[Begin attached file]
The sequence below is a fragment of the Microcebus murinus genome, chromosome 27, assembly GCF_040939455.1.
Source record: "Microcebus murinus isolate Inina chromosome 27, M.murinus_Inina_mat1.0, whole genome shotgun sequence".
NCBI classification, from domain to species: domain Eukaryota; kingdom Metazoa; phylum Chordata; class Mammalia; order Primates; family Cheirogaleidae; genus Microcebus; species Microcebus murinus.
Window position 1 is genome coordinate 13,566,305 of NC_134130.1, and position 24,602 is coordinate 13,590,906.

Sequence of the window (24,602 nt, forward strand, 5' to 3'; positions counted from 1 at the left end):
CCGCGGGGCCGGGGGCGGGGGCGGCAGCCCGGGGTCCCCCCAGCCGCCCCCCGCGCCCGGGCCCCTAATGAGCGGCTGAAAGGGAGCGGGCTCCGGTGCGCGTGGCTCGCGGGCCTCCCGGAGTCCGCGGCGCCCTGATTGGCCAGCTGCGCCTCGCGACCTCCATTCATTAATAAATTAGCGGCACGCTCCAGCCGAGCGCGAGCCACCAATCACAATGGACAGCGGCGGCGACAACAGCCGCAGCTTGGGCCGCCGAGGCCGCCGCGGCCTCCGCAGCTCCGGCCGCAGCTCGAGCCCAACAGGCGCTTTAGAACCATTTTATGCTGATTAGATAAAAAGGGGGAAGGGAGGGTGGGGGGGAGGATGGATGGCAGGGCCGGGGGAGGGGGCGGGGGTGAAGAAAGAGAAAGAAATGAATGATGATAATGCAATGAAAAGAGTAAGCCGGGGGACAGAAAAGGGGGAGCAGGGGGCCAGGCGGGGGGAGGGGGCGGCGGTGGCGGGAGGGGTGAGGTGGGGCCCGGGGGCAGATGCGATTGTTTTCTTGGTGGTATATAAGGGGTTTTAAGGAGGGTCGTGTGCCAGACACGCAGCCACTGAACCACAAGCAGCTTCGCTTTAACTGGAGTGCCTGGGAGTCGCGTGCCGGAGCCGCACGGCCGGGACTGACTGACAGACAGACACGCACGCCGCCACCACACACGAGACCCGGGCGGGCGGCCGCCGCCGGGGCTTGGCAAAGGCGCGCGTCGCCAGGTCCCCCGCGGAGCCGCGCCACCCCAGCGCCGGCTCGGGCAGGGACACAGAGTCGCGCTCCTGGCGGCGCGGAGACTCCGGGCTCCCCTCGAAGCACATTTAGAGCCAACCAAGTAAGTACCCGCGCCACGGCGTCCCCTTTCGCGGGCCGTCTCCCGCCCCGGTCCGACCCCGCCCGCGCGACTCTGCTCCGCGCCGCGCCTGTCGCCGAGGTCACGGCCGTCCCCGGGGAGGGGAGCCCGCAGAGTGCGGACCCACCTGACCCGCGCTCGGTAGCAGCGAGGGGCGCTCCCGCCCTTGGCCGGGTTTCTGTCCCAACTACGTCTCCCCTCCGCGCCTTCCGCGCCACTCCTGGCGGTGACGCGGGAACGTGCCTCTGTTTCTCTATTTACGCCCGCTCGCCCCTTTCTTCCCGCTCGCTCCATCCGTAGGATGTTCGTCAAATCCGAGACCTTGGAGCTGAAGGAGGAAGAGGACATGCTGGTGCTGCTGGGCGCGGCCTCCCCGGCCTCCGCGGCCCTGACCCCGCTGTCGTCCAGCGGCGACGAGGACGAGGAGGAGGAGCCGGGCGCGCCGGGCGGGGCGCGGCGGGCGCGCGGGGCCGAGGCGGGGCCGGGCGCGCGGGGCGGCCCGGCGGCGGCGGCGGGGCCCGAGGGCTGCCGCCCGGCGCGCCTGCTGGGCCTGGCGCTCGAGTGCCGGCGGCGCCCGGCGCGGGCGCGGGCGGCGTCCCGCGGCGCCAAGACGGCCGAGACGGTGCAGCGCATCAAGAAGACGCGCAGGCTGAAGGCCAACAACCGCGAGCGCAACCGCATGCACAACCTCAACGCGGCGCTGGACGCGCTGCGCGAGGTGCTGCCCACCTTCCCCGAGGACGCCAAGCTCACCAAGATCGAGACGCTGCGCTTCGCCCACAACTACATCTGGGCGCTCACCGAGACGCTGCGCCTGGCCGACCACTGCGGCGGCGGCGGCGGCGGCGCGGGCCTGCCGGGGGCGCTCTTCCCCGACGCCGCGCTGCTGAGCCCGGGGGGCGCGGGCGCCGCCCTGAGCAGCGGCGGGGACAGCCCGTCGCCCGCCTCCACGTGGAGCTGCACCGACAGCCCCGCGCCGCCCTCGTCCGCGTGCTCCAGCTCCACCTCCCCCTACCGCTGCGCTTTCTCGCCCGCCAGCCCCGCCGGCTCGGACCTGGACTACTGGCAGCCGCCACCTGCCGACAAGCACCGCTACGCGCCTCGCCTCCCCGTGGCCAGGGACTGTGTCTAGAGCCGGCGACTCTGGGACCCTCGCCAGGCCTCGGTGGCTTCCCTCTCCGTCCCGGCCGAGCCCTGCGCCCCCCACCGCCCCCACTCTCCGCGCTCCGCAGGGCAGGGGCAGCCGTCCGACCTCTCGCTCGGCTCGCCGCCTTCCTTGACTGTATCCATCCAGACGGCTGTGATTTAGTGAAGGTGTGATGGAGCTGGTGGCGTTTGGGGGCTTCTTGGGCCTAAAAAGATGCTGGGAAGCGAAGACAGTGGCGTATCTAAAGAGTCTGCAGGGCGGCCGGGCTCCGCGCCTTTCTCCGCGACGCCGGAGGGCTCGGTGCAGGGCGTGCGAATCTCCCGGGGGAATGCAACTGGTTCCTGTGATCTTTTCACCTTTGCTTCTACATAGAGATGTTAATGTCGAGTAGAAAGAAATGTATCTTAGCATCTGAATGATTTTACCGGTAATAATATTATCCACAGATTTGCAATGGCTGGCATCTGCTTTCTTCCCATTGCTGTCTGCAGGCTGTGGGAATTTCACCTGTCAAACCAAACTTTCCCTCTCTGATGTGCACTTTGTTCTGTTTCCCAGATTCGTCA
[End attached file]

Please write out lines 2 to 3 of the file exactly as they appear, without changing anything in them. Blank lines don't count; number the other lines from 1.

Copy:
Source record: "Microcebus murinus isolate Inina chromosome 27, M.murinus_Inina_mat1.0, whole genome shotgun sequence".
NCBI classification, from domain to species: domain Eukaryota; kingdom Metazoa; phylum Chordata; class Mammalia; order Primates; family Cheirogaleidae; genus Microcebus; species Microcebus murinus.